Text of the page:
To make a long story short by running more ADMIXTURE with a Horn of Africa centered data set I have discerned that one can actually differentiate Cushitic and Semitic elements in the Horn and tentatively identify them with different ancestral components. First, the technical details….

I began with the data set I started with in the runs I posted yesterday. Strange outliers in the Masai were removed. These are a few sets of individuals who “fix” for minority ancestral components. This is a tell that there’s structure within the Masai being picked up, but more like distantly related individuals, not ethnic level differences. After running this I noticed that a lot of the same then popped up in the non-Jewish Yemeni and Saudi samples. To some extent this is like “whack-a-mole.” If you remove one problem others simply pop out of the woodwork. So I removed all the non-Jewish Yemenis and Saudis. The number of markers remained the same, 210,000 SNPs.

There were still a few issues with outliers, especially with the Bantu Kenya, and to a lesser extent the Levantine samples. But at this point I decided to go with it, since these are marginal to the story of the Horn of Africa in any case. I stated yesterday that in general Horn of Africa populations don’t present their own clusters, but are a composite of others, mostly East African and Arabian. After I removed some of the spurious Masai components and ran ADMIXTURE up to K = 10 I did finally get a Horn of Africa cluster, “HoAc”. Additionally, I also found that you can see systematic differences between Cushitic Oromo and Somalis, and the Semitic Ahmara, Ethopian Jews, and Tigray.

Below are bar plots of K = 7 and K = 9. The lower K’s aren’t too different from what I posted yesterday, while K = 8 and K = 10 has too many minor components. I’ve posted only fine-grained and Horn of Africa focused plots, instead of the more general summary plots which show average ancestral quanta. Also, below these I’ve posted two dimensional representations of genetic distances between inferred ancestral groups for K = 7 and K = 9. I’ve removed several components though, in the case of one because it was clearly a spurious “extended family” cluster, and in some cases to better visualize relationships.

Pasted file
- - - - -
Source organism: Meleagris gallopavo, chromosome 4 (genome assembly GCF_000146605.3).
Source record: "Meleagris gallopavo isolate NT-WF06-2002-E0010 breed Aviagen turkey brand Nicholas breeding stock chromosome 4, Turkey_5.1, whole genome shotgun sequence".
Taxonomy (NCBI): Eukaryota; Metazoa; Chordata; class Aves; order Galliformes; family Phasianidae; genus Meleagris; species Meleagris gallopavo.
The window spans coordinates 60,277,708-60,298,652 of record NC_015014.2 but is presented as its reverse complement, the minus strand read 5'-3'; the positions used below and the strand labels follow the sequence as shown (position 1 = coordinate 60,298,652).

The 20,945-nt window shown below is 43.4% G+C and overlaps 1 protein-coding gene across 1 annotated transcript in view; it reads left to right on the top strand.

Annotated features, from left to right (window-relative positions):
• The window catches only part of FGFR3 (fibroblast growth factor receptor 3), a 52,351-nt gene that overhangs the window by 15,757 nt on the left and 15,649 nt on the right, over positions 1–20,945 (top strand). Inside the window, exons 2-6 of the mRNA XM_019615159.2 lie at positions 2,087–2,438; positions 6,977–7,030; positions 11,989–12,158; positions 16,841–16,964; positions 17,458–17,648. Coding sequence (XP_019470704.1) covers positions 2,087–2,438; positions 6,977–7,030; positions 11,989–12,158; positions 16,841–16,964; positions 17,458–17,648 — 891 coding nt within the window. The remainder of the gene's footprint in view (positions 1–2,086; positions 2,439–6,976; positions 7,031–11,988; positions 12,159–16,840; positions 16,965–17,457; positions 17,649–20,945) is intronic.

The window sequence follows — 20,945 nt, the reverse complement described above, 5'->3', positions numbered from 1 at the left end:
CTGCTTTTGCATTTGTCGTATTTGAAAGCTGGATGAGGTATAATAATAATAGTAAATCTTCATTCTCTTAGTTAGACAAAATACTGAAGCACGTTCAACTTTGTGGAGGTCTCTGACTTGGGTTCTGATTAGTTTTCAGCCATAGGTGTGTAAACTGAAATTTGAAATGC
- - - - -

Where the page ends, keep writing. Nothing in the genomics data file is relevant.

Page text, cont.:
To cut to the chase, it looks like all Horn of Africa populations share a HoAc base, which one might term “Cushitic,” though that is not totally accurate. On top of that base you see differences based on language family. The Semitic speaking groups have an ancestral component which is identical to the one fixed in Yemeni Jews, while the Cushitic speaking ones tend to lack this. But observe that the Semitic speaking populations generally have the component found in the Cushitic speaking groups, and especially the Somalis in which it often fixes. This is why I put the sequence of language-population expansions so that the Semitic is overlain upon a Cushitic base. Additionally, there does seem to be admixture from Nilotic groups into Ethiopian, but not Somali, populations. This is most consistent and evident in the Oromo, and where an isolation by distance model seems plausible, as the Oromo are geographically the most likely to have interacted with Nilo-Saharan populations and the Somali the least.